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After the craziest comeback in UNK volleyball history, Lopers set their sights on something bigger

After the craziest comeback in UNK volleyball history, Lopers set their sights on something bigger

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Nebraska-Kearney volleyball

Nebraska-Kearney players celebrate following their five-set victory against Concordia-St. Paul in Saturday's regional final in Kearney.

Rick Squiers, who has coached volleyball at Nebraska-Kearney for 21 years, has a go-to message when his teams are in a bind on their home court.

"I sometimes try to remind teams that I've seen some amazing things in our building, which I have over the years," Squiers says.

The No. 2 Lopers took "amazing" to another level during Saturday's NCAA Division II regional final against third-ranked and perennial power Concordia-St. Paul.

UNK trailed Concordia-St. Paul 2-1 in the match, and 20-11 in the fourth set. From the outside, it appeared that the Golden Bears were well on their way to the Elite Eight.

But the Lopers had an improbable and stunning run left in the tank (two, actually). They took 14 of the next 17 rallies to win the fourth set 25-23, and rallied again in the fifth set, after trailing 9-4, to win in five sets.

Incredible. Stunning. Unbelievable.

In Squiers' words, crazy.

"I think afterwards I remember telling them that is the craziest thing I have ever seen in here," Squiers said. "We now have a new standard that we can test (and) point to whenever we're in trouble."

The Loper community is still buzzing about the comeback. Squiers said he continues to receive text messages and emails from alumni and fans.

So how did UNK pull it off?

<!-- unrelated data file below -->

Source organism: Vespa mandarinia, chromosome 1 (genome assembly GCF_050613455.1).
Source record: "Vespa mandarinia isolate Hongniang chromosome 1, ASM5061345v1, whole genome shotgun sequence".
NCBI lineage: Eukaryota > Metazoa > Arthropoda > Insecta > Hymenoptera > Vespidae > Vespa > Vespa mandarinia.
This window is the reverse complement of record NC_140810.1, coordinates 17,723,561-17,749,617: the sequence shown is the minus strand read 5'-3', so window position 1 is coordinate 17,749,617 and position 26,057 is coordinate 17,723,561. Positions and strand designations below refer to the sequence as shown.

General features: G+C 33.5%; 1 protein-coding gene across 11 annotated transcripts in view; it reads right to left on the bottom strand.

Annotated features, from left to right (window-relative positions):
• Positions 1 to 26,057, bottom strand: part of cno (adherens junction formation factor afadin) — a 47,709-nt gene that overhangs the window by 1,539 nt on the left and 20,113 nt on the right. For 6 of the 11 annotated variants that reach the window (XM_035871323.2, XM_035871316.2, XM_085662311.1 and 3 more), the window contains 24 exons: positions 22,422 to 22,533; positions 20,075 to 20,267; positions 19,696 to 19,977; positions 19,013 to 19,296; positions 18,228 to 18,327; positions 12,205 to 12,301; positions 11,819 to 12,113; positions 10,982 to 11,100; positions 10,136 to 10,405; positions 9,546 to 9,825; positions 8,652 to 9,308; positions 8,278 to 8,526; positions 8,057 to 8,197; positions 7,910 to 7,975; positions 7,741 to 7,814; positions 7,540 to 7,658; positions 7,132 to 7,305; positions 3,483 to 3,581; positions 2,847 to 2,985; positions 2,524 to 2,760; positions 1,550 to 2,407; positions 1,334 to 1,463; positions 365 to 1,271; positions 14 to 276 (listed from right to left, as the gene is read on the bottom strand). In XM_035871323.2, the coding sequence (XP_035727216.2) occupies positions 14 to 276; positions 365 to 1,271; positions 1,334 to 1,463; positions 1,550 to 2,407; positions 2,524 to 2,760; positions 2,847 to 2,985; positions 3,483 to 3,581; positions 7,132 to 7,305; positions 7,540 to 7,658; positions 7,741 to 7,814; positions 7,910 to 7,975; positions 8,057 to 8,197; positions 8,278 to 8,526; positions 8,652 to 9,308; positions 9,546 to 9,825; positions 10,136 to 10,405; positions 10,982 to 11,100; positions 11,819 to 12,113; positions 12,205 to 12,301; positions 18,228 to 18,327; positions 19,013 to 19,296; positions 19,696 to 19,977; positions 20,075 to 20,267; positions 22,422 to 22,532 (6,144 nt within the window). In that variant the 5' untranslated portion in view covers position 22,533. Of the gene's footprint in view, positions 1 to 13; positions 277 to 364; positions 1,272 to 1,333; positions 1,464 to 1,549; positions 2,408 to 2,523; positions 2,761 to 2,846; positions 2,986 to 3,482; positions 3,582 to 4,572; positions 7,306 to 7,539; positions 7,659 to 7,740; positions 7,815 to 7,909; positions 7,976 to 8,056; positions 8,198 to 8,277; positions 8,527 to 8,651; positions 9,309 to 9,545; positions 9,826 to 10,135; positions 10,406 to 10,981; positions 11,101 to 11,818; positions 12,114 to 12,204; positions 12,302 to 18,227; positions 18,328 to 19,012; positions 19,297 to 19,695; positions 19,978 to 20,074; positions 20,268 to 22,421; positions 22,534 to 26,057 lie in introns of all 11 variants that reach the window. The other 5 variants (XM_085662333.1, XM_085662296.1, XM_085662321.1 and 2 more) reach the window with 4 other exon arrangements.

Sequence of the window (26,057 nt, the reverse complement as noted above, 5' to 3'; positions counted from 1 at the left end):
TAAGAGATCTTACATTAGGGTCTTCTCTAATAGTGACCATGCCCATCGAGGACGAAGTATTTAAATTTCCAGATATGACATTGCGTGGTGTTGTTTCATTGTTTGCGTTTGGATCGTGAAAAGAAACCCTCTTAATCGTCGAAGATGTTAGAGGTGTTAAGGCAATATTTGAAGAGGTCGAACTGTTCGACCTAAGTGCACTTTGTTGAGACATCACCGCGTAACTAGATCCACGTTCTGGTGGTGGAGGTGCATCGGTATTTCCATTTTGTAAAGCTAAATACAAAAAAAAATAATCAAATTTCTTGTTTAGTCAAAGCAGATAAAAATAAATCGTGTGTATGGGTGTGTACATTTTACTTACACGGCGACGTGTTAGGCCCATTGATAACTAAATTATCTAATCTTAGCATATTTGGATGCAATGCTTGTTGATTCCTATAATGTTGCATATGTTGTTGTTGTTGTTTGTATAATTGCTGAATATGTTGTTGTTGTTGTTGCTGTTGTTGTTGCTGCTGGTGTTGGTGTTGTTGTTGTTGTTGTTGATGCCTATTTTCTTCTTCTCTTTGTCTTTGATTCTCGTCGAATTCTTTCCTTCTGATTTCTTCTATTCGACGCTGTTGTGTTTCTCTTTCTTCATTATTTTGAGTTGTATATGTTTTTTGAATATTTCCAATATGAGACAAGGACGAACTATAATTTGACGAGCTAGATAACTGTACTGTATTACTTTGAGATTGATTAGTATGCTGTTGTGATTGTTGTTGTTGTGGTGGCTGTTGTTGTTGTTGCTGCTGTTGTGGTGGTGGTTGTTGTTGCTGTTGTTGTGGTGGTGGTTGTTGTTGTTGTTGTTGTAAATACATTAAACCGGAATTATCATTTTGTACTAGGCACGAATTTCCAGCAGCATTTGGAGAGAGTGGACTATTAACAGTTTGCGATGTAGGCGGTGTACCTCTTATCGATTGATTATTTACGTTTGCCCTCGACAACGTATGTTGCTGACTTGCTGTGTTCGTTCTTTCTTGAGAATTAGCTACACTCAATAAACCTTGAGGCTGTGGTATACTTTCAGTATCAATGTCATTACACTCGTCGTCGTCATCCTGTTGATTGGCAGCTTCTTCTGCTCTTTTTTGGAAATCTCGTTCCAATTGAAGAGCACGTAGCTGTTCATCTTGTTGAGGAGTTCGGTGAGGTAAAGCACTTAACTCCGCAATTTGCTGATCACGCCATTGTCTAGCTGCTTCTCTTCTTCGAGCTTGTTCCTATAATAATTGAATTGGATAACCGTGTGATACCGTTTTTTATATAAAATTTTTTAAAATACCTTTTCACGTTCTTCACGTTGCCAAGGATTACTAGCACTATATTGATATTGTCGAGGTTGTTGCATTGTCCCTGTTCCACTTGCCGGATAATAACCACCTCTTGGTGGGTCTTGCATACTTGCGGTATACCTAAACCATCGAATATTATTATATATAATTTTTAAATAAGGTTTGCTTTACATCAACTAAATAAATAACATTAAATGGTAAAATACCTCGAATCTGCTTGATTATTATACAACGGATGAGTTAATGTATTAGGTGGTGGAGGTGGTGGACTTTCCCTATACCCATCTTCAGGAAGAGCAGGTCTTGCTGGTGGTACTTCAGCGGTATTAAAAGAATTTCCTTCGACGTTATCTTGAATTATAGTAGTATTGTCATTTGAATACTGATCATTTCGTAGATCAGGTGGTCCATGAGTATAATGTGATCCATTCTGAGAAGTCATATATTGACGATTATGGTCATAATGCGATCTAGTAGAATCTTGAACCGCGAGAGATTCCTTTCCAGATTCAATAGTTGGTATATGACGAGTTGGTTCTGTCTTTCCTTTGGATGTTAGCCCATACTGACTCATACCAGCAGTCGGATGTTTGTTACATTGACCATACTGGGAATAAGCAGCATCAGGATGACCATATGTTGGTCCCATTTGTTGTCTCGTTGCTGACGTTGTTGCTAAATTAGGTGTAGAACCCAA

"I really think at some point probably in the fourth set when it didn't look like we were going to win, they just quit worrying about winning," Squiers said. "They just wanted to play volleyball and maybe try to make it close, leave the floor playing well."

Julianne Jackson, a senior captain and a co-MIAA player of the year, said she didn't pay attention to the scoreboard. 

"Honestly, I knew we were down by quite a bit but I didn't absolutely know the score until after the game," she said. "I didn't realize how strange it was that we came back until later.

"We just wanted to work a lot harder because we were not playing our best and no matter what was going to happen, we didn't want to play like that in our last game. We were just telling each other one point at a time, every touch, making it a little better."

The fourth-set rally included senior Emma Benton serving up four points to pull the Lopers to within 20-16. 

"When you get close, then you start believing again," Squiers said. "That kind of happened."

Concordia-St. Paul, which has won nine national titles since 2008, was up 22-18 when Jackson stuffed a shot at the net, and Mary Katherine Wolfe served four straight points to give UNK a 23-22 lead.

The comeback forced a fifth set, and once again the Lopers were on their heels, trailing 9-4. They pulled to within 13-11, caught a break when the Bears launched a shot out of bounds, and won on a block from Jackson.

"Our team as whole is so cohesive and bought into our program and what we want to do this season, and that goes back to the spring and the summer," Jackson said when asked what team qualities shined in the comeback. "The season starts in August, but that's not where all the work gets put in. This team has been one that has been willing to put in the work from Jan. 1 all the way to now."

Not only did the win punch a ticket to the national quarterfinals, it washed away some recent finishes for the Lopers, which included a first-round exit in last year's NCAA Tournament on their home floor.

For the current players, it was a chance to extend the season and play more big matches. "But I'm also happy for our alumni," Squiers said. "A number of them were eliminated by Concordia-St. Paul or didn't get past the first round, so a lot of them have reached out."

Now UNK (36-0) turns its attention to the Elite Eight in Denver. The Lopers will play Gannon (30-6) at 3:30 p.m. Thursday. The semifinals are Friday and the national final is Saturday.

Squiers said the challenge is putting last week's improbable comeback on the shelf until after the season and focusing on what's ahead of them.

"I don't know if anybody expects anything of us, so that doesn't add pressure from outside, but I think we expect a lot of ourselves, so that's our own added pressure," Jackson said.

Reach Clark Grell at 402-473-2639 or On Twitter at @LJSSportsGrell.


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